Hyung Jeong will join the Sociology Department at the University of Notre Dame in South Bend, Indiana as a postdoctoral research fellow through the Global Religion Research Initiative—a program designed to advance social science research on religions around the world. Hyung Jeong’s dissertation studied ethnic and religious minorities in the Middle East and North Africa, and the way that these personal features interact within political and geographical boundaries to shape minority identities. Her dissertation draws on ethnographic work conducted in Cairo, Egypt.

As an international student from Korea studying issues pertaining to the Middle East, Hyung Jeong anticipated others asking her to explain why she was studying a place she was not from—a question not generally imposed on white majority students.

This type of additional work disproportionately experienced by people of color reflects the nature of advice Hyung Jeong provided in preparing for the job market. Hyung Jeong emphasized that although there are many aspects of the job market outside of our personal control, there are still many features of it that we can control. For example, Hyung Jeong encourages graduate students to get in touch with their dissertation chair, dissertation committee members, and other mentors to discuss the types of jobs they want. In doing so, graduate students inform these individuals on the best ways they can support us in our experiences on the academic job market.

Graduate students should give information to their committee members as early as possible—sometime during the semester before sending out job applications—to ensure they receive the support needed throughout the tiresome process of navigating the job market. That way, professors can help you focus on the strengths related to your work that best fit with the skills needed for your job after graduate school, whether you want to work as a professor at a research or a teaching institute.


Cristian is joining the faculty in the Sociology Department at Loyola University in Chicago, Illinois. Cristian’s work is shaped by his personal experiences living in the United States after growing up in Lima, Peru. During graduate school, Cristian’s investigated the influence of immigration on several social dynamics in U.S. cities.

Cristian encouraged students to also take on work that fit their personal experiences. This strategy helped Cristian explain the motivation for his research and also demonstrate his unique position in conducting this work. Cristian mentioned, however, that the process of choosing your work should also reflect the needs of the job market.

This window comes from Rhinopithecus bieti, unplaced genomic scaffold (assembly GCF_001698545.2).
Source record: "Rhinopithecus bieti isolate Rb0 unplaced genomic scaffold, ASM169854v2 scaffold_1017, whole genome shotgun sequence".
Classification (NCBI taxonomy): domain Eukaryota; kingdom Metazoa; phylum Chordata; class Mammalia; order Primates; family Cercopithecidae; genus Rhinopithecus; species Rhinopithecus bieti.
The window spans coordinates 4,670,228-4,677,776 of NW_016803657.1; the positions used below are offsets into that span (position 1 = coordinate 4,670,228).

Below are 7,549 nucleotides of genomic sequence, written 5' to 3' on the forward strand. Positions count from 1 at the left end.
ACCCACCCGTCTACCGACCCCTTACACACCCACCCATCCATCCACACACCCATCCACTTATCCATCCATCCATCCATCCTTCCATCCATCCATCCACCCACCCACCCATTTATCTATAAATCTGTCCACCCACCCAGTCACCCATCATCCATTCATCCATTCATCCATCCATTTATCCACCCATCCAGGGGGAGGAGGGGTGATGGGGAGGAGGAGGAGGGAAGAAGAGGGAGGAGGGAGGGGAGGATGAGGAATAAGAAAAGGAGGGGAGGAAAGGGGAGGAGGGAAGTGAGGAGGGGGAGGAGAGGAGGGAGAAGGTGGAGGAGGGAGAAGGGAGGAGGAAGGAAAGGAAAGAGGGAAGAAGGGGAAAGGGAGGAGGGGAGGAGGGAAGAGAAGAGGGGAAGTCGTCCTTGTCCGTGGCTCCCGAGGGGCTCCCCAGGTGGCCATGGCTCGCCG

For example, Christian recommended that graduate students find research topics suitable for the academic job market by adjusting their interests to correspond with the social relevance of the field. In this way, graduate students should consider balancing a topic that is realistic to their skills and ability, but also attractive to the market.

In terms of long-term preparation for the job market, graduate students should consider what jobs are announced and what areas of interest in are often hiring for positions. Graduate students often enter the PhD program with set ideas of the work they expect to take on, but Christian advises that it is important to be open and flexible to the needs of the job market. Graduate students should consider tailoring their work to best situate themselves as competitive applicants, even if it means making temporary changes to their anticipated research agenda. Landing a job allows people to expand their work in their own personalized ways that are first constrained by the job market.

Christian also encouraged graduate students to think about alternative career paths. The job market and the process of landing an academic position involves a great deal of circumstances that are outside of our control. We also must accept that there are simply not enough tenure-track positions for every graduate student. Some students earning their PhD inevitably work outside of academia.

“Assuming Direct Control”: Understanding the Mass Effect ending controversy with sociology

When we’re not hard at work, sociologists here at UT Austin try our best to unwind.  Sometimes, that means enjoying the beautiful Austin air, and sometimes it means sitting down on the couch, picking up a controller, and playing some video games.

One of my favorite set of video games I have played since my parents brought home our Super Nintendo in the early 90s has been the Mass Effect series, which takes place roughly 200 years in the future.  Humankind has stumbled upon interstellar travel and has found itself mixed up in a complex web of galactic politics that has been brewing for centuries amidst a variety of different alien civilizations.  Just as we’re solidifying our new position in space, massive synthetic life forms known as the Reapers begin harvesting the galaxy’s civilizations.  It’s up to you, as Commander Shepard of the Human Alliance Navy, to stop the Reapers, save humanity, and restore peace to the galaxy.